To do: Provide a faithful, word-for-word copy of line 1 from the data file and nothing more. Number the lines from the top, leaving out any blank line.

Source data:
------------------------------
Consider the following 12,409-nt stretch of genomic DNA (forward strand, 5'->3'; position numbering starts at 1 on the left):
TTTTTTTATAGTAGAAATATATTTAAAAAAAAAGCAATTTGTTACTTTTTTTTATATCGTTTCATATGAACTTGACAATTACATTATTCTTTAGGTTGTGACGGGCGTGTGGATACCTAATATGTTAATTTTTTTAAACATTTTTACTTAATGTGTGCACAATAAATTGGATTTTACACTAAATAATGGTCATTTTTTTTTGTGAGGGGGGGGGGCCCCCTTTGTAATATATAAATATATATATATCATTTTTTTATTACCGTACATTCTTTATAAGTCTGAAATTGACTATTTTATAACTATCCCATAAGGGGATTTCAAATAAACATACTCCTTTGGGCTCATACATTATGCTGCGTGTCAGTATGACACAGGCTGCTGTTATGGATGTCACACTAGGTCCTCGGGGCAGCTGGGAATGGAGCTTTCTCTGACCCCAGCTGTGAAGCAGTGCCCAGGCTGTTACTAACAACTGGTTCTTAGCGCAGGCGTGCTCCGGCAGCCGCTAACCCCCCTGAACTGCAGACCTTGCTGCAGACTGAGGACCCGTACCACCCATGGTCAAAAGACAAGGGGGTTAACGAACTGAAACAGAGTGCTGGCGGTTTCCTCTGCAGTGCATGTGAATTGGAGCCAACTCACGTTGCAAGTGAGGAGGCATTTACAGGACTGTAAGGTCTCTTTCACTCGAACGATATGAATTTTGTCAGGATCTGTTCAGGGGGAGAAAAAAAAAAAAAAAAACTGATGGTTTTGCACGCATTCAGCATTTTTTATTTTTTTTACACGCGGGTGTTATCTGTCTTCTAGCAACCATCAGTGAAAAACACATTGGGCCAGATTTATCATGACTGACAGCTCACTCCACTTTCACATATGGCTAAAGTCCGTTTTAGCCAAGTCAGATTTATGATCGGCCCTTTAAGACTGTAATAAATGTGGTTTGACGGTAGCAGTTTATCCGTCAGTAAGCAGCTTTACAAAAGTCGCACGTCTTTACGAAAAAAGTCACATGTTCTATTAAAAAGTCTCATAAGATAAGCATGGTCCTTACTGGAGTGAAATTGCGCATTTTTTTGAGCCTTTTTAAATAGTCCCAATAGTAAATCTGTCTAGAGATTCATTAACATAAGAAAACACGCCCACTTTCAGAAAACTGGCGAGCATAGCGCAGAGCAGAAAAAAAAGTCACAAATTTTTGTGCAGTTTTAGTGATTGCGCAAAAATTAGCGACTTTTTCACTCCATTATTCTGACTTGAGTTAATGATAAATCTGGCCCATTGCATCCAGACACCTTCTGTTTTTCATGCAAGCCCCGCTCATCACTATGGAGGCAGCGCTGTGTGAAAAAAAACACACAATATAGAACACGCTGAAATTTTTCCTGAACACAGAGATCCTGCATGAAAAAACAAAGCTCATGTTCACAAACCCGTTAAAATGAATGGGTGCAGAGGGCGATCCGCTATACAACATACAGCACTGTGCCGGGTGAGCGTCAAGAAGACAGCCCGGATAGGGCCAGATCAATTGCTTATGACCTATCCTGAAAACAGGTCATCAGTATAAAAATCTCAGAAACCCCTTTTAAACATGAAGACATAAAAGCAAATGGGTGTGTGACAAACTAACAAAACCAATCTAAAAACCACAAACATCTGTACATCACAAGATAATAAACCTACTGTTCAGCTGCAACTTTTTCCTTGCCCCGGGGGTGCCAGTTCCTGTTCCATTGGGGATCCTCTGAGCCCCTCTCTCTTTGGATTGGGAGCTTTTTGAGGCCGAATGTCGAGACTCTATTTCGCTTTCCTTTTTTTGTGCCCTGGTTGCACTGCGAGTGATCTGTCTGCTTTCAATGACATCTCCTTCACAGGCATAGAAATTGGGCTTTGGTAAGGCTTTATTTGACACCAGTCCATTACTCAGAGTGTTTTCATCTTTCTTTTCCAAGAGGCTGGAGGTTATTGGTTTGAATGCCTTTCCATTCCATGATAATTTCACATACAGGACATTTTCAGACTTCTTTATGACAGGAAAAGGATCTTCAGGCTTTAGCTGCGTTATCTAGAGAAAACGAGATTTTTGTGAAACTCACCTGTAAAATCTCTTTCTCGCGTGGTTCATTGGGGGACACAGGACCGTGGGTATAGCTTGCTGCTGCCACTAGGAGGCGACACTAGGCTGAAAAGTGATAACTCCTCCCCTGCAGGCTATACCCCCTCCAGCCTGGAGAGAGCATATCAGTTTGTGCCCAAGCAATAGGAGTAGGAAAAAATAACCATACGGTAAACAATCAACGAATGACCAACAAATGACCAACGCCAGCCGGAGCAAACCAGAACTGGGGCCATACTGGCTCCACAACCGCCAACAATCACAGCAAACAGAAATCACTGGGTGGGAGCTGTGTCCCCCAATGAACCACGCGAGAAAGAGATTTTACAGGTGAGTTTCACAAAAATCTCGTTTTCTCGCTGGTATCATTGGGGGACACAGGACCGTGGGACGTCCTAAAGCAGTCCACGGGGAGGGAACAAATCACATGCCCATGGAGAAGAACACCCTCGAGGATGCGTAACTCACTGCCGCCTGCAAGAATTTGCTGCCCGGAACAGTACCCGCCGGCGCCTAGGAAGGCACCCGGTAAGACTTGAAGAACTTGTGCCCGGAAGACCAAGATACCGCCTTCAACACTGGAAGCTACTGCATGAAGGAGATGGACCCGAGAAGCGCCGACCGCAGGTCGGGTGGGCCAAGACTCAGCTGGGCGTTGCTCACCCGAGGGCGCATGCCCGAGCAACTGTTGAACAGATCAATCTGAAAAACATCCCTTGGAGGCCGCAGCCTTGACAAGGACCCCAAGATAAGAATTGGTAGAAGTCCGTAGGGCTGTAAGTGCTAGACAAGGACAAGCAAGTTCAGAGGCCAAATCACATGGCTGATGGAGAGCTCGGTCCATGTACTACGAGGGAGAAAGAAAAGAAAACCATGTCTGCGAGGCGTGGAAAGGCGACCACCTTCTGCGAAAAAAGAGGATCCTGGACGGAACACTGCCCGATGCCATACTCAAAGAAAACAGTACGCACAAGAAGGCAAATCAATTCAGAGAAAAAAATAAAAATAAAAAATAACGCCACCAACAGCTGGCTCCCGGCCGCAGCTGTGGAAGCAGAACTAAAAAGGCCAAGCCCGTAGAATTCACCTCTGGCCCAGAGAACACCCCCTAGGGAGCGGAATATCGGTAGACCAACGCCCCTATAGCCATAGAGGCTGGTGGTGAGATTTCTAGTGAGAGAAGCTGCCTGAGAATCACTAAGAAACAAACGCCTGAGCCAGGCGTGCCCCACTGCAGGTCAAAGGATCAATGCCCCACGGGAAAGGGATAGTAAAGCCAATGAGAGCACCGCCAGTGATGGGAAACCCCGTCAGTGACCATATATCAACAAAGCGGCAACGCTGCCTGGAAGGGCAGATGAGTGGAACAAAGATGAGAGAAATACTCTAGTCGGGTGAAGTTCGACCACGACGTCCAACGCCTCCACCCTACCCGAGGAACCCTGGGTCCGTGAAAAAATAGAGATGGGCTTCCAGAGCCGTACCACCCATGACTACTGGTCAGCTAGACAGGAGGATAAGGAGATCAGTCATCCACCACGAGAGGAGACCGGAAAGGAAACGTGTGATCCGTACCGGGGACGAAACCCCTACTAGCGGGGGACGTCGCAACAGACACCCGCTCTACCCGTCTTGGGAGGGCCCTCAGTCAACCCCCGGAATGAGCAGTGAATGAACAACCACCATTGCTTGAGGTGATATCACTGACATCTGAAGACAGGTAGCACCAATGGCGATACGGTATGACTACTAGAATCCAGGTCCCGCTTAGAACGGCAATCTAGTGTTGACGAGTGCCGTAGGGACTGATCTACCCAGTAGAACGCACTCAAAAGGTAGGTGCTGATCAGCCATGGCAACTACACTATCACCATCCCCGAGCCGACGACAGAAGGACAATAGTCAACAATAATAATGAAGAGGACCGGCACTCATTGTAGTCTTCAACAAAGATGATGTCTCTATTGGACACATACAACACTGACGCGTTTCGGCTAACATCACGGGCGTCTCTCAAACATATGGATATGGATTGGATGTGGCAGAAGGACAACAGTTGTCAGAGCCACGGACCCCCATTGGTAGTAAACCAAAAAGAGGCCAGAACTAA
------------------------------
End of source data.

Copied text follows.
Consider the following 12,409-nt stretch of genomic DNA (forward strand, 5'->3'; position numbering starts at 1 on the left):